Eagle-eyed readers will notice that there wasn't an entry for fifth night of Brendanukkah yesterday. Well, it's here now, so please to enjoy. Tonight's tale is not about a Reds player, but it is about a ballplayer from Cincinnati. Nick Altrock was his name, and he was born in America's centennial year of 1876. I admit to being initially attracted to him because of his name, but there's some interesting stories associated with old Mr. Altrock.
Altrock began his career in nearby Louisville, which at the time was home to Louisville Colonels of the National League. He, like the protagonist of so many later alt-rock songs, was 21 and unimpressive. He pitched in eleven games for the Colonels, making seven starts. His ERA was 4.50, but his strikeout to walk ratio was a pretty dismal 0.62. The record is sketchy, but Altrock didn't surface again until four years later in 1902 with the Boston Americans. Meanwhile, the Colonels folded after the 1899 season and their owner bought a controlling stake in the Pittsburgh Pirates. He took several of his players, including Honus Wagner, with him from Louisville. Other notable Louisville players included two Cincinnati Reds Hall of Famers, Dummy Hoy and Tony Mullane, as well as -ManBearPig favorite, Capt. Jack Glasscock.
Anyway, Altrock pitched four awful games for Boston before he was purchased by the Chicago White Sox in 1903. In Chicago, he blossomed. In his age 27-29 seasons, he nearly posted three back-to-back-to-back 20 win seasons, getting only 19 wins in 1904. He placed in the top 10 in the league in wins each of those seasons. He was never a strikeout pitcher, but he got his walks under control and from 1903-1908 with the White Sox, never posted a WHIP higher than 1.128. In fact, he is still the White Sox leader in BB/9 with a rate of 1.49.
In an event that could have only happened in 1906, the White Sox met the Cubs in the World Series. Altrock started Game 1, beating Mordecai "Three Finger" Brown 2-1. They locked up in another pitcher's duel in Game 4, and this time Brown came out on top in a 1-0 victory. Altrock fell victim to the Cubs' poetic infield when Frank Chance led off the 7th inning with a single. Two sacrifice bunts (including one by Joe Tinker) put him on third, and Johnny Evers's single provided the only run of the game. The White Sox would go on to win the Series in six games. It was the first of three championships in their history. Altrock had a Series-low 1.00 ERA. First Night of Brendanukkah subject Orval Overall also pitched in this Series, for the Cubs. On a personal note, while researching this I was reminded that the White Sox won the World Series in 1917 as well. I knew my grandfather was a big White Sox fan, but wasn't sure exactly why. Well, he was growing up outside of Chicago and the Sox won when he was nine years old. I was nine years old when the Reds won the World Series in 1990. I understand my grandfather a little bit better now.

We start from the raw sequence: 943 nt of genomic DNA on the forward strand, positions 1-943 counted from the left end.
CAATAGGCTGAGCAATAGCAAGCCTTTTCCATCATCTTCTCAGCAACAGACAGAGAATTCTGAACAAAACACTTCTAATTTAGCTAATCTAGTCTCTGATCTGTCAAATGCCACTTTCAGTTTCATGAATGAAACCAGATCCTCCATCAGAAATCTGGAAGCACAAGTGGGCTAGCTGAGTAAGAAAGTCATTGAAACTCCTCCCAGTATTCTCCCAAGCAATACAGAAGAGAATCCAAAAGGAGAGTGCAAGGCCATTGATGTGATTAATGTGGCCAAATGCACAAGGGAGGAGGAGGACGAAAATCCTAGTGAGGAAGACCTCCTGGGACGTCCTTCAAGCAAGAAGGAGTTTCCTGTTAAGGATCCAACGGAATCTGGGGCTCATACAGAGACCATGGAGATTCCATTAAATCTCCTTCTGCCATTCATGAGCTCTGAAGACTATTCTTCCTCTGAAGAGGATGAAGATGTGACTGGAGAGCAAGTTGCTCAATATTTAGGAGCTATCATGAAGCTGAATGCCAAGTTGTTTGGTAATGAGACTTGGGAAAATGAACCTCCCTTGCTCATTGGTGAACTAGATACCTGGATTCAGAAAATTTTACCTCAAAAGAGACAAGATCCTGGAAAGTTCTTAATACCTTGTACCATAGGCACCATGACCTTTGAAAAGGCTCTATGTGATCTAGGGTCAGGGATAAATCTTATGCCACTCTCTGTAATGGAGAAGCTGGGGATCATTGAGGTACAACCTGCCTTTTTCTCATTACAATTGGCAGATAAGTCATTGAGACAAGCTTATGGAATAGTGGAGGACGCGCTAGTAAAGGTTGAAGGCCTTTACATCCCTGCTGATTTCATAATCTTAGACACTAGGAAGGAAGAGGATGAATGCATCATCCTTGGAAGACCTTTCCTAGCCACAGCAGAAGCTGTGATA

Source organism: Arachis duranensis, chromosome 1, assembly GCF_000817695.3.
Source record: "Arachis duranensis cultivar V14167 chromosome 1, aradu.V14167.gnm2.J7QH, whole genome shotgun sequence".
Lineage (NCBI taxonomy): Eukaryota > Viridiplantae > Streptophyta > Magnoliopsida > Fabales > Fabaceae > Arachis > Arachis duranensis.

Altrock suffered an arm injury after the 1906 season and was never quite the same pitcher. He did hang on with the White Sox until 1909 when he was traded to the Washington Senators. He actually played in parts of eleven seasons for the Senators, but only in 29 total games. In 1912, he became a coach for the Senators, but would still make cameo appearances to pitch a few games, or pinch hit. In fact, his playing career ended in 1933. He pinch hit in a one game playoff between the Senators and the Philadelphia Athletics. Altrock was the pinch hitter for John Kerr (who had replaced Hall of Famer Joe Cronin), and he was retired - in this case, literally - by Rube Walberg. Altrock was 57. Predictably, the Senators team using 57 year old pinch hitters (and light-hitting backup catcher and World War II spy, Moe Berg) lost, 3-0.
Altrock's playing career lasted from 1898-1933, a 35 year span. However, he only played in 218 games in that time. But what an opportunistic 218 games! He managed to play on three different World Series winning organizations (1903 Boston Americans, 1906 Chicago White Sox, and 1924 Washington Senators). Due to the sporadic nature of his playing time, he had the distinction of being the oldest player in the league five times, each in non-consecutive years (1919, 1924, 1929, 1931, 1933). After his last appearance as a player in 1933, he continued coaching with the Senators for another twenty years. That meant he had been a coach with the Senators from 1912-1953, forty-two seasons as a coach with the same team. That is still a record to this day. Altrock was apparently a character in the coach's box and ended up forming a performance partnership with Al Schacht, the Clown Prince of Baseball. They performed comedy routines for a dozen years both on the diamond and on the vaudeville stage.
Altrock died in 1965 at the age of 88. He is buried in the Vine Street Hill Cemetery in his hometown of Cincinnati.